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January 7, 2019 Employee Benefits

As CT retirement plan slowly approaches, Oregon offers initial insights

Photo | HBJ File CRSA Chairman Scott Jackson said he expects enrollment in the state-created retirement plan to begin in the coming months.
Matt Pilon

As Connecticut's state-created retirement plan for private-sector workers aims to start enrollment this year, a similar system in Oregon is showing mixed results as it rolls out, potentially hinting at what's ahead for the Nutmeg State.

OregonSaves, launched in 2017 as the U.S.' first state-sponsored, private-sector retirement plan, reached nearly 22,000 accounts as of November with about $10 million in assets, according to the Center for Retirement Research (CRR) at Boston College, which has analyzed the design of retirement systems in Oregon, Connecticut and elsewhere.

CRR had initially projected that OregonSaves would reach a higher asset total in its first year ($100 million), but the group recently told the Wall Street Journal it had overestimated how quickly bigger employers would sign up, and that there have been delays between registration and employees making initial deposits.

For those who support state-mandated retirement plans, which aim to reverse workers' woefully inadequate retirement-savings habits, the bright side in the initial Oregon data is in employee behavior.

One of the most important statistics being watched by states with either newly launched programs (like California and Illinois) or those still working to set theirs up (like Connecticut and New York) is how many automatically enrolled workers choose to opt out.

In Oregon, opt-out rates are meeting initial expectations, with 29 percent of eligible workers formally choosing not to participate, CRR said. The most common reason given by those who opt-out is they can't afford to save, followed by those who say they have another retirement plan.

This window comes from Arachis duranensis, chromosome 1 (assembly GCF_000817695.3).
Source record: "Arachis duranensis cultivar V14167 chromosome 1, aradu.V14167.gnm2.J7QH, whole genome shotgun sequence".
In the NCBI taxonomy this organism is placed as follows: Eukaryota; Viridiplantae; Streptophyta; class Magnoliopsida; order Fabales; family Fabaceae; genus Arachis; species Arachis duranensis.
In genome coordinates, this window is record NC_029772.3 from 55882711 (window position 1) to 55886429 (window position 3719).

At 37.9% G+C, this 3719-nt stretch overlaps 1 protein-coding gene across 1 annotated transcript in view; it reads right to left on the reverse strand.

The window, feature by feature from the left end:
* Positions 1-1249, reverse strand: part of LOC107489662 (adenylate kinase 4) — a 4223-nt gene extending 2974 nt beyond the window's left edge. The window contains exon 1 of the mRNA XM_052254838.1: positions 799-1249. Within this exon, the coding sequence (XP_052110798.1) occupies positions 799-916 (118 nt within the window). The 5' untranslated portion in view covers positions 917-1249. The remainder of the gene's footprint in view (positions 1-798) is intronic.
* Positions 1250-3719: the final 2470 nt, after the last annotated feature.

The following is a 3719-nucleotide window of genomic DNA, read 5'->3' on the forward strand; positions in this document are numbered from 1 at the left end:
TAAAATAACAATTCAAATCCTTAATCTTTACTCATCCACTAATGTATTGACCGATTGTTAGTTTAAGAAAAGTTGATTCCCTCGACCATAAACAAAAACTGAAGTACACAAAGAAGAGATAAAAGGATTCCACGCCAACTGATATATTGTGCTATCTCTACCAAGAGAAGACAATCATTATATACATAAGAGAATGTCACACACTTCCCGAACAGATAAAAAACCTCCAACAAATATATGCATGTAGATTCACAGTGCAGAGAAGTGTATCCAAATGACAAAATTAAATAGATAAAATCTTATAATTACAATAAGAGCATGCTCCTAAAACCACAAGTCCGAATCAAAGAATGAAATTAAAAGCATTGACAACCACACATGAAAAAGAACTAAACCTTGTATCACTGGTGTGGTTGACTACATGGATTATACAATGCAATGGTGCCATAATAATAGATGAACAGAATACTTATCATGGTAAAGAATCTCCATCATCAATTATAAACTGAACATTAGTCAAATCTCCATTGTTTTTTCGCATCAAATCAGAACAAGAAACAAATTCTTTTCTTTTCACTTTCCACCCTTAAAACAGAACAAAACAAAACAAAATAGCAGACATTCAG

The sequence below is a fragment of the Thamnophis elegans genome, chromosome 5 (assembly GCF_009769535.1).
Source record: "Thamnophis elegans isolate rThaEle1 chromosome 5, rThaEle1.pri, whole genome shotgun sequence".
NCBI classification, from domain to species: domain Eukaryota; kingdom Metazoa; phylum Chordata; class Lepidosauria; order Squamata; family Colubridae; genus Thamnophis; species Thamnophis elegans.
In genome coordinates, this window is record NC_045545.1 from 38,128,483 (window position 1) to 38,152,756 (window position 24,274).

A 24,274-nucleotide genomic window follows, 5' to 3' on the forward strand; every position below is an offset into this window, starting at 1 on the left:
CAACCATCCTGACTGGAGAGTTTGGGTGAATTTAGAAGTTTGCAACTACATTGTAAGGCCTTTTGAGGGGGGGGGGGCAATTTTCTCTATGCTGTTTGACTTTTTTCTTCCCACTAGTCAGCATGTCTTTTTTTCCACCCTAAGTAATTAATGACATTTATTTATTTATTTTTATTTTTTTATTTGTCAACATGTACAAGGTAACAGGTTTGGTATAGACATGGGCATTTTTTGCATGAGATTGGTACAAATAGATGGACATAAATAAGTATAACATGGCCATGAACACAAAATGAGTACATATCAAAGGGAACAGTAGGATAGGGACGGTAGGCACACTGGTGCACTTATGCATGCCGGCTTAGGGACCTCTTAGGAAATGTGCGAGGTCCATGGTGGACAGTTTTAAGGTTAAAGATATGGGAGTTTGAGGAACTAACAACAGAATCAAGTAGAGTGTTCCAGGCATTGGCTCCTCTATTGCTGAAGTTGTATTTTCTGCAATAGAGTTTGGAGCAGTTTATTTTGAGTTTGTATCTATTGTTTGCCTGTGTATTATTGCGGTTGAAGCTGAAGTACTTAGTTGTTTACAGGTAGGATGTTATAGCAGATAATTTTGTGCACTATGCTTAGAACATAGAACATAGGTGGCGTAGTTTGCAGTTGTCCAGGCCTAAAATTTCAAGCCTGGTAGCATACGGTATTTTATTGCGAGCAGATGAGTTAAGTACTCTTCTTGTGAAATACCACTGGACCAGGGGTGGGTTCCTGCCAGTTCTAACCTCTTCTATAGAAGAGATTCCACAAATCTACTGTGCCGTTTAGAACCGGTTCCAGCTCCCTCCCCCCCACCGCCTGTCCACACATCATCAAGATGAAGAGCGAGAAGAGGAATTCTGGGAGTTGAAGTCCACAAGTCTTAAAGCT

A second key metric is the level at which participants choose to contribute, known as the deferral rate. As of November, 93 percent of participants in OregonSaves had not changed the default savings rate of 5 percent of income, CRR said. (Connecticut is planning a default rate of 3 percent.)

CRR noted that OregonSaves will begin increasing its default deferral rate in 2019, and for the next five years, until it reaches 10 percent.

The Connecticut Retirement Security Authority (CRSA), which still hasn't named an executive director, has been working to set up its own auto-enrollment plan since the legislature ordered it to do so in 2016. The goal is to provide a savings vehicle for the estimated 600,000 state residents whose employers do not offer one.

Key advocates for the program have included Comptroller Kevin Lembo and AARP.

There have been delays. The program, which faced opposition from the Connecticut Business & Industry Association (CBIA), was originally slated for implementation at the start of 2018, but the CRSA postponed the rollout, citing complexities.

Meantime, a recent legal challenge to California's retirement program, which argues CalSaves violates federal law, presents a potential legal hurdle for Connecticut and other states.

The CBIA has called the retirement program a potentially costly burden on businesses, since employers would have to dedicate resources to inform employees about the plan (though company contributions are not required or allowed). CBIA has also said employees can sign up for private IRA accounts.

Despite the slow start, CRSA Chairman Scott Jackson said he expects progress in the coming months.

”I think you'll see a lot of movement in the first quarter of 2019,” said Jackson, who is also commissioner of the state Department of Revenue Services. “We will do a phased roll out with some companies that are excited to participate.”

Correction: A previous version of this story incorrectly stated CRSA Chairman Scott Jackson's title. He is commissioner of the state Department of Revenue Services and former commissioner of the state Department of Labor.

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